6. The invention as defined in claim 5 wherein said inclined wing surface is inclined to form an angle with said guiding surface which intersects along a line disposed inwardly of the line of engagement of said friction surface and said friction shoe wall.
7. The invention as defined in claim 5 wherein said angle is at least about 0.5°.
8. The invention as defined in claim 5 wherein said angle is in the range of between about 0.5° and 3.5°.
The present invention relates to a friction device for a railway car truck and more particularly to a novel device which serves to force a winged friction shoe to rock about a vertical axis to align the friction surface on the shoe with the friction surface of a friction plate should these surfaces be initially in a laterally non-parallel relationship.
The present apparatus is an improvement of the apparatus described in U.S. Pat. No. 2,953,995 issued Sept. 27, 1960 which is incorporated herein by reference thereto.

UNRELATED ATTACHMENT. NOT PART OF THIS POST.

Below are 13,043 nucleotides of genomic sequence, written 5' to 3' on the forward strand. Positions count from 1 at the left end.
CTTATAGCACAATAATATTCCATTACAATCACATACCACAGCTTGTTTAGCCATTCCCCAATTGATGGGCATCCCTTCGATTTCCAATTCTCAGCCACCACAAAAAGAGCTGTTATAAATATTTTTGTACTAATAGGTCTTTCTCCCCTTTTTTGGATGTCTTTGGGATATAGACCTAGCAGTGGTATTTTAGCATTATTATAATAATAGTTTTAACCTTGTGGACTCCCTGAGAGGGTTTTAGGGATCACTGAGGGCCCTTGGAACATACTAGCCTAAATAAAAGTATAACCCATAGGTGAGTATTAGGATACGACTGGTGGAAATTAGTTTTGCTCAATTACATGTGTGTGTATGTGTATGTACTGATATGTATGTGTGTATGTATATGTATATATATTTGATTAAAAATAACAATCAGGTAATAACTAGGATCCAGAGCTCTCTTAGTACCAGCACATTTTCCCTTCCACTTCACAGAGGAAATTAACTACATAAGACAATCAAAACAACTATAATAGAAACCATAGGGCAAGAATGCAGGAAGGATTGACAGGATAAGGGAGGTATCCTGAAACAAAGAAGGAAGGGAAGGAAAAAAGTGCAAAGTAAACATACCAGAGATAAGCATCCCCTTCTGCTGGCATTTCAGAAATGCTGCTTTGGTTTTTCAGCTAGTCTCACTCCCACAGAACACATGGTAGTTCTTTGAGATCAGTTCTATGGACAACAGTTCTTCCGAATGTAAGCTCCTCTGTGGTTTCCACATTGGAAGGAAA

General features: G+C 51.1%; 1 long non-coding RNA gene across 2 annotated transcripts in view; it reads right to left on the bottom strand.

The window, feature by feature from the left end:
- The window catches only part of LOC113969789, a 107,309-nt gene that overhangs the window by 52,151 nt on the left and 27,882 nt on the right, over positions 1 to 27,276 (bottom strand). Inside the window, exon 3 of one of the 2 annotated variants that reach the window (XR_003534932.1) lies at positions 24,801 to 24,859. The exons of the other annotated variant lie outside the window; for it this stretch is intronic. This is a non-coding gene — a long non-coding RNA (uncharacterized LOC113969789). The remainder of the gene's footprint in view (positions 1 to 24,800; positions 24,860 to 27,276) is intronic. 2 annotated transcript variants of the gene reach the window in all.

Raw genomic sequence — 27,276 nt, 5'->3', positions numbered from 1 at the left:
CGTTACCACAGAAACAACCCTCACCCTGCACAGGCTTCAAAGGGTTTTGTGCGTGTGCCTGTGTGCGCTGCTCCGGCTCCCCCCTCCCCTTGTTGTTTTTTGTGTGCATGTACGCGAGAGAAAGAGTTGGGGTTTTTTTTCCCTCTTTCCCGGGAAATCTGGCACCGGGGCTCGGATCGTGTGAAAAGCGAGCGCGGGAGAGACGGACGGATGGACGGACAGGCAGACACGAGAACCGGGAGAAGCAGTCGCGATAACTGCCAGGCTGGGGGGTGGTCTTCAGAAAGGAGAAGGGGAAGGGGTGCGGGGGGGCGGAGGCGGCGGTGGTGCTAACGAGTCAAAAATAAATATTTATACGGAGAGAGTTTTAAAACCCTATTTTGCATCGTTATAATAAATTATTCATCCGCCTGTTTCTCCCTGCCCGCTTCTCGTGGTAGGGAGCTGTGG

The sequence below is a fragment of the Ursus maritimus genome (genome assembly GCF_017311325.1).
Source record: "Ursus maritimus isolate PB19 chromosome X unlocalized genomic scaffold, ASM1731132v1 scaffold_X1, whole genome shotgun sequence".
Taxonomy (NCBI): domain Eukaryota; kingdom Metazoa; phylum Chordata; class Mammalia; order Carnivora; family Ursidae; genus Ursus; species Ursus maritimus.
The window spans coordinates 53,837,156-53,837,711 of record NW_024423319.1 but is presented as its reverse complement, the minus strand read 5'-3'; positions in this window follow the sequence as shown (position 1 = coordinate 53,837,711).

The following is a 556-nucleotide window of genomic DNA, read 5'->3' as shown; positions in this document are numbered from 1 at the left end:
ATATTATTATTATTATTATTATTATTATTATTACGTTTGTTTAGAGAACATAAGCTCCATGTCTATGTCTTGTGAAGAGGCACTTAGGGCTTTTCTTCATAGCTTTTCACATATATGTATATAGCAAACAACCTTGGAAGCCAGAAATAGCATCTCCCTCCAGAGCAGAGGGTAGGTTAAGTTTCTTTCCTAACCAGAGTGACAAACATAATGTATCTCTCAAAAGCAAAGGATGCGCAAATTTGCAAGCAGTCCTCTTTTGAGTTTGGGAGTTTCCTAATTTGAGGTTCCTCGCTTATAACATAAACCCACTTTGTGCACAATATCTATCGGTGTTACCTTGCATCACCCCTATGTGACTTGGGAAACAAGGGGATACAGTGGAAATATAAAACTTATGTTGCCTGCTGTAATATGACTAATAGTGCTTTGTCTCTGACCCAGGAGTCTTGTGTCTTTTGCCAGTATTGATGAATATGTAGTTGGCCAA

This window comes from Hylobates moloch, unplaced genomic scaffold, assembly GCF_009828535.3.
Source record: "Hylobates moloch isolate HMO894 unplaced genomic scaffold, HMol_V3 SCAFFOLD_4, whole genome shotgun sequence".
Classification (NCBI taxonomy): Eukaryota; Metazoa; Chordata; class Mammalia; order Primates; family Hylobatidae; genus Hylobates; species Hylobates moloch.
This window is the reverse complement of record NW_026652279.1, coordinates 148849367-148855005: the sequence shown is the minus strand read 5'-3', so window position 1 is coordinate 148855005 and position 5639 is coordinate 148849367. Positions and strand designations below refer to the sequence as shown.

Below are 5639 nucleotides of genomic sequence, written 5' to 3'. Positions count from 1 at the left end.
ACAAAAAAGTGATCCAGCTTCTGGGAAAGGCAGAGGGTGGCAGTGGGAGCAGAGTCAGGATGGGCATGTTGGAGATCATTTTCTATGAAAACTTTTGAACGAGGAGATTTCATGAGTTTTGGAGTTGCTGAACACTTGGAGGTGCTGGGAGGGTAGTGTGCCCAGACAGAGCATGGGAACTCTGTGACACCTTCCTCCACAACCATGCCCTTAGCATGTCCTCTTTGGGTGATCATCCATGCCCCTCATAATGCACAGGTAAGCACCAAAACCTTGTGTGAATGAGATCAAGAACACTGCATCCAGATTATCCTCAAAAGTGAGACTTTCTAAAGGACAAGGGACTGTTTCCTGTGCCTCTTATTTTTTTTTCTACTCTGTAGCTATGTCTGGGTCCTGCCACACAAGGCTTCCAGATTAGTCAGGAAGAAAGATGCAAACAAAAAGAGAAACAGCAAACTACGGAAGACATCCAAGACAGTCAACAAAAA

The type of railway car truck to which the present invention relates comprises, generally, spaced side frame members each having an opening arranged to resiliently support opposite ends of a bolster. A spring biased friction shoe has a wall engageable with a friction surface on the side frame. The friction shoe also includes flanges or wings which project laterally from a body portion and bear against guiding surfaces on the bolster. The shoe frictionally engages both the side frame and bolster for controlling the oscillating movement of the latter. Heretofore, the wings and guiding surfaces were constructed and arranged so that the friction wall of the shoe was constrained for movement in a plane parallel to the longitudinal axis of the bolster.
In some instances and under certain operating conditions the side frame column friction plate is not aligned in a parallel relationship to the longitudinal axis of the bolster. When this occurs the friction wall of the shoe will not bear squarely against the side frame column friction plate thereby greatly decreasing the bearing area. This causes the friction shoe and side frame column friction plate to wear unevenly thereby shortening the service life of both.
It is a primary object of the present invention to provide a railway car truck with a friction shoe constructed and arranged to overcome the difficulties encountered heretofore and thereby improve the service life and reliability thereof.